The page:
skip to Main Content
Weekly Farm Economics

Chinese and U.S. Pork Consumption and Production

  • Gary Schnitkey
  • Department of Agricultural and Consumer Economics
  • University of Illinois
June 25, 2013
farmdoc daily (3):122
Recommended citation format: Schnitkey, G. "Chinese and U.S. Pork Consumption and Production." farmdoc daily (3):122, Department of Agricultural and Consumer Economics, University of Illinois at Urbana-Champaign, June 25, 2013. Permalink

Shuanghui International – a Chinese meat company – has expressed interest in purchasing Smithfield Foods – a global food company based in Virginia that is heavily involved in pork production. This interest suggests a comparison of pork consumption and production in China and the United States is useful. Overall, Chinese consumption currently is over six times that of the U.S., suggesting that efficiencies in Chinese pork production are important. The size and potential growth of the Chinese market represents potential for U.S. pork and grain sectors.

Chinese and U.S. Pork Consumption

In 1975, Chinese consumption of pork on a carcass weight basis was 7.0 million metric tons and U.S. consumption was 5.4 million tons. From this point, consumption in the two countries diverged (see Figure 1). Between 1975 and 2013, Chinese consumption grew an average of 5.7 percent per year compared to an average yearly rate of 1.3 percent in the U.S. Differences in growth rates cause Chinese consumption to be over 6 times larger than U.S. consumption in 2013: 54 million tons in China compared to 8.6 million tons in the U.S.


Between 1975 and 2013, both countries had roughly the same population growth. Chinese population increased by 49 percent while U.S. population increased by 45 percent. Hence, differences in population growth are not the primary reason why pork consumption has increased in China relative to the U.S.

Differences in per capita consumption explain divergent pork production patterns. Between 1975 through 2013, per capita consumption of pork in China increased by 4.6 percent per year while U.S. consumption remained roughly stable.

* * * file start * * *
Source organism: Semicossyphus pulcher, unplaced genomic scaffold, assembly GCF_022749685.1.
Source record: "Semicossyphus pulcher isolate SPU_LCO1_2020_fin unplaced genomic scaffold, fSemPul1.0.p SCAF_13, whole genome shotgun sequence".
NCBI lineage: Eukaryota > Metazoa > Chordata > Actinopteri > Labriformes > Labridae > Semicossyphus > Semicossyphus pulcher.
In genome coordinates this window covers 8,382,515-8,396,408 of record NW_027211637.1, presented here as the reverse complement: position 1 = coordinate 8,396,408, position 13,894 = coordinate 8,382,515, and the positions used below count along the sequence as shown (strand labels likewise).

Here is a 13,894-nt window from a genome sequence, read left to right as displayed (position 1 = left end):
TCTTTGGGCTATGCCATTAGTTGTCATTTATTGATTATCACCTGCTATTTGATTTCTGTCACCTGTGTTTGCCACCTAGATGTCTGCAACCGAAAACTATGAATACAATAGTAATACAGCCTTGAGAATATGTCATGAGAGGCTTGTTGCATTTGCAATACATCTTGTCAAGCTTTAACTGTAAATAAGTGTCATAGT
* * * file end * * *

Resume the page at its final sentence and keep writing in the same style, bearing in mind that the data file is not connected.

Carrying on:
Growth in per capita pork consumption largely is attributable to increases in Chinese income levels. For developing countries, rising income levels generally lead to increases in per capita meat consumption. There is hope that Chinese income levels will continue to increase, leading to continuing increases in Chinese pork consumption. If continued, pork consumption growth in China will have large impacts on pork demand due to the large Chinese population (1,400 million people in China compared to 318 million in the U.S.). Chinese pork consumption already accounts for 50% of worldwide consumption. Continuing Chinese growth could cause this share to increase.

Chinese and U.S Pork Production

Chinese pork production has increased roughly at the same rate as Chinese consumption. In recent years, however, there has been some modest growth in Chinese port imports. There may be questions of whether the Chinese pork industry can maintain Chinese pork production growth.

U.S. production has increased faster than U.S. consumption, resulting in the U.S. being a net exporter of pork production (see Figure 2). Production processes such as those used by Smithfield has led to growth and efficiencies in U.S. pork production.


Concluding Comments

Continuing income growth in China likely leads to more pork consumption in China, requiring more pork production. Increasing pork production likely requires increases in efficiencies in Chinese pork production, as well as Chinese reliance on agricultural output from outside China. A Chinese company’s purchase of Smithfield may aid in technology transfer and access to pork production outside China.

Chinese growth continues to offer prospects for both the pork and grain sectors in the U.S. It may not be possible for China to meet all pork needs with Chinese production, potentially leading to more pork imports. Moreover, hogs eat grain. Therefore, any increase in pork production leads to the need for more grains. Obviously, the U.S. will face competition in meeting Chinese needs, most likely from South America and, perhaps, Africa.

Disclaimer: We request all readers, electronic media and others follow our citation guidelines when re-posting articles from farmdoc daily. Guidelines are available here. The farmdoc daily website falls under University of Illinois copyright and intellectual property rights. For a detailed statement, please see the University of Illinois Copyright Information and Policies here.

Related Posts
Back To Top